Rebaque, V., Ertesvåg, I., Fjellgaard Mikalsen, R. & Steen-Hansen, A. (2020). Experimental study of smouldering in wood pellets with and without air draft. Fuel, 264, Article ID 116806.
Open this publication in new window or tab >>Experimental study of smouldering in wood pellets with and without air draft
2020 (English)In: Fuel, ISSN 0016-2361, E-ISSN 1873-7153, Vol. 264, article id 116806Article in journal (Refereed) Published
Abstract [en]

Dry wood pellets (diameter 8 mm) of mixed Norwegian spruce and pine were tested in samples of 1.25 kg (1.7 l) in configurations with and without air draft from below. The pellets were placed in a vertical 15 cm diameter cylinder on top of a hot plate. Air draft inlet, when allowed, came through narrow openings in the cylinder bottom periphery. The bulk void of 36% formed channels for gas flows within the pellets bed. Initially, the samples were heated externally from below for 6 h. Time series of distributed temperatures were recorded, together with values of the mass. Smouldering with air draft was observed with two distinct behaviours: Type 1, where the sample after the period of external heating cooled down for several hours, and then increased in temperature to intense smouldering, and Type 2, where the sample went into intense smouldering before the end of external heating. Without draft airflow from below, the sample cooled down after external heating, before developing into intense smouldering about 20 h later. In all cases, the intense period lasted for 2 h. Typical temperatures were in the range 300–450 °C, while higher temperatures occurred in the intense period. Draft flow caused fast oxidation spreading, while slow without draft. Indications of oxidation spreading as a distriäbuted reaction were seen. Circulating air motions in the irregular void between individual pellets is discussed as an explanation for the behaviour. Uneven access to oxygen, with possibilities of locally excess air, can explain the peak temperatures observed. © 2019 The Author(s)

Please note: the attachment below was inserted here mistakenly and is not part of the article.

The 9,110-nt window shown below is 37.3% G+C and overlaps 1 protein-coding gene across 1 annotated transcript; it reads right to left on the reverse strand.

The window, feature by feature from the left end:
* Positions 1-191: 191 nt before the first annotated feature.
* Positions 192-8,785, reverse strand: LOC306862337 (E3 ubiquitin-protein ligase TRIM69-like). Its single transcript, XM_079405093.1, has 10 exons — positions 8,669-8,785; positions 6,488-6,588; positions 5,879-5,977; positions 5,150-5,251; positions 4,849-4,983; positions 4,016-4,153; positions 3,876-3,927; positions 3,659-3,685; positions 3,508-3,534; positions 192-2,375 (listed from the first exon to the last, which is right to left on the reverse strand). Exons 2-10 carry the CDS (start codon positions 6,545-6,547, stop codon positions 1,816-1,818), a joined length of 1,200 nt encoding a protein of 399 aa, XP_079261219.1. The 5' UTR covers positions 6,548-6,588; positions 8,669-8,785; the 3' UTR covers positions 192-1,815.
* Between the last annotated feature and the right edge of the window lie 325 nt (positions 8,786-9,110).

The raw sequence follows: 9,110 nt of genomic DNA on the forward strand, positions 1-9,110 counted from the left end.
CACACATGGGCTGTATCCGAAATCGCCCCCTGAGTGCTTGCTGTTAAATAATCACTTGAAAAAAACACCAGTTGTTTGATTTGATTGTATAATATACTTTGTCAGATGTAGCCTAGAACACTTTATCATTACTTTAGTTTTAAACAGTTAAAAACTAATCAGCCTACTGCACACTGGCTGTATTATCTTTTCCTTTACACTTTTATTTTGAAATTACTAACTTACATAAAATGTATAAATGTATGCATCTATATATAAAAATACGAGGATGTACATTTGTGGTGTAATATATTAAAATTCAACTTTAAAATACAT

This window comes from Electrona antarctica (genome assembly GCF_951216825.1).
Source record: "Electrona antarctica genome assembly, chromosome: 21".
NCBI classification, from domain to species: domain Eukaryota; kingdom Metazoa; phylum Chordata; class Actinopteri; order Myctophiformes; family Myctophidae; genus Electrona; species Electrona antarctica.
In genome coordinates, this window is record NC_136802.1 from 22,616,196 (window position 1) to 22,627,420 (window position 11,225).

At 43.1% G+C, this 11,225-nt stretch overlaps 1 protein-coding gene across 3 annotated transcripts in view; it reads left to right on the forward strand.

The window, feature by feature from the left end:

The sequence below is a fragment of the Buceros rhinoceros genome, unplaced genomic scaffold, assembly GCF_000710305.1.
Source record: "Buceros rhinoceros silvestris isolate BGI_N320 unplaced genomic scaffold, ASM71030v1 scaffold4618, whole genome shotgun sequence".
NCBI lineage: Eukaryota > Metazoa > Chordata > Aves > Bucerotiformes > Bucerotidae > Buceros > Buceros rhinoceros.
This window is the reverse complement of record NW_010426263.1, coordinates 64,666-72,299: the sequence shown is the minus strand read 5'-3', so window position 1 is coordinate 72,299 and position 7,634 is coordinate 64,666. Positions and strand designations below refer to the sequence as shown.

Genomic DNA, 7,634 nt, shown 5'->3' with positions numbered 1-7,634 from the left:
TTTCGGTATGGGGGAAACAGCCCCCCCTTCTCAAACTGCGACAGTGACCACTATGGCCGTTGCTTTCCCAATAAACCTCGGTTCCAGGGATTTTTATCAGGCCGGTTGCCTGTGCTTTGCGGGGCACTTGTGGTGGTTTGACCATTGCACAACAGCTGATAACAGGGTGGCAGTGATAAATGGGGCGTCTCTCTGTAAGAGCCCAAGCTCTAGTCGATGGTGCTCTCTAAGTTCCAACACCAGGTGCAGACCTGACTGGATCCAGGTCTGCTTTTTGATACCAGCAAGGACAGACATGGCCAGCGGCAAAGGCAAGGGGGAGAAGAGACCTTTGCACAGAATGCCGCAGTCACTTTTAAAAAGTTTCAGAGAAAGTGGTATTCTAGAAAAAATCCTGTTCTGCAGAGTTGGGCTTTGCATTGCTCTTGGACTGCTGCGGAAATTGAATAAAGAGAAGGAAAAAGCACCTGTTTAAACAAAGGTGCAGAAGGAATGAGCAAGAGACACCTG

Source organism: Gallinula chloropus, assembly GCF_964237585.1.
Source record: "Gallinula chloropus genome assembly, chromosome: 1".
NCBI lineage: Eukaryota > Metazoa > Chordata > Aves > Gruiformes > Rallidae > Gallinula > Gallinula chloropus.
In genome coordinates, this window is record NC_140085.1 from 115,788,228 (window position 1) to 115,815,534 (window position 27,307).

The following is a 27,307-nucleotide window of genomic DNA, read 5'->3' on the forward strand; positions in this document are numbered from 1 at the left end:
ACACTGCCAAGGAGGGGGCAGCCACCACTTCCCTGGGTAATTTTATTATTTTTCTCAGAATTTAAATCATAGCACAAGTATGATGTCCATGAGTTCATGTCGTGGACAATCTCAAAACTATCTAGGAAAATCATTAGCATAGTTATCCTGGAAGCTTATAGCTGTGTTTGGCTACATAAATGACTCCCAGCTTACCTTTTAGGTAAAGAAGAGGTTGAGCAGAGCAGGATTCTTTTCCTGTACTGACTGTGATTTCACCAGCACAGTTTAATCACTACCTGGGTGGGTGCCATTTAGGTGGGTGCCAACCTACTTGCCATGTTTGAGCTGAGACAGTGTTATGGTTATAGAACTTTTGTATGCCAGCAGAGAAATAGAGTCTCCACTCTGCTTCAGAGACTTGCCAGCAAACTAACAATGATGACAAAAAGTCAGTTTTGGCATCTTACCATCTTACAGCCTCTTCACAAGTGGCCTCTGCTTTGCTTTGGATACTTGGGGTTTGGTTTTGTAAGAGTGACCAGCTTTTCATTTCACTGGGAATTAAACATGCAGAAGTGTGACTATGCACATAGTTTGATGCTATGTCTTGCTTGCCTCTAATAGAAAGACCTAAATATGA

Place, publisher, year, edition, pages
Elsevier Ltd, 2020
Keywords
Buoyancy, Combustion, Fire, Internal air motion, Poros media, Smolder, Cylinders (shapes), Fires, Air motion, External heating, Fast oxidation, Norwegian spruce, Peak temperatures, Wood pellet, Pelletizing
National Category
Natural Sciences
Identifiers
urn:nbn:se:ri:diva-43389 (URN)10.1016/j.fuel.2019.116806 (DOI)2-s2.0-85076701167 (Scopus ID)
Note

Funding details: 238329; Funding text 1: Analysis of the fuel was provided by the group of Professor Ulrich Krause at the Department of Process Safety and Environmental Engineering at Otto von Guericke University Magdeburg, Germany. Funding: The first author conducted the work as an Erasmus exchange student from the Technical University of Madrid, Spain. The third author was funded by the Research Council of Norway , Project No. 238329: Emerging Risks from Smoldering Fires (EMRIS).

Available from: 2020-01-31 Created: 2020-01-31 Last updated: 2020-01-31Bibliographically approved
Fjellgaard Mikalsen, R., Glansberg, K., Storesund, K. & Ranneklev, S. (2019). Branner i avfallsanlegg.
Open this publication in new window or tab >>Branner i avfallsanlegg
2019 (Norwegian)Report (Other academic)
Alternative title[en]
Fires in waste facilities
Abstract [en]

Waste facilities represent a vital function in society, but fires occur regularly. The aim of this study is to provide a knowledge base on risks associated with fires in waste facilities, and to identify measures that can prevent fire and limit the extent of fire damage and environmental impact.

Information was obtained through meetings with the waste industry, two inspections at waste facilities, a survey, a literature review and a review of the events registered in the fire and rescue services' reporting solution BRIS, as well as communication with other stakeholders. The project included land-based waste management; facilities for the reception and storage of waste (N=661), reception and storage of hazardous waste (N=250), and treatment facilities for hazardous waste (N=38). Waste treatment plants (such as biogas- or incinerator plants) as well as landfills are not included.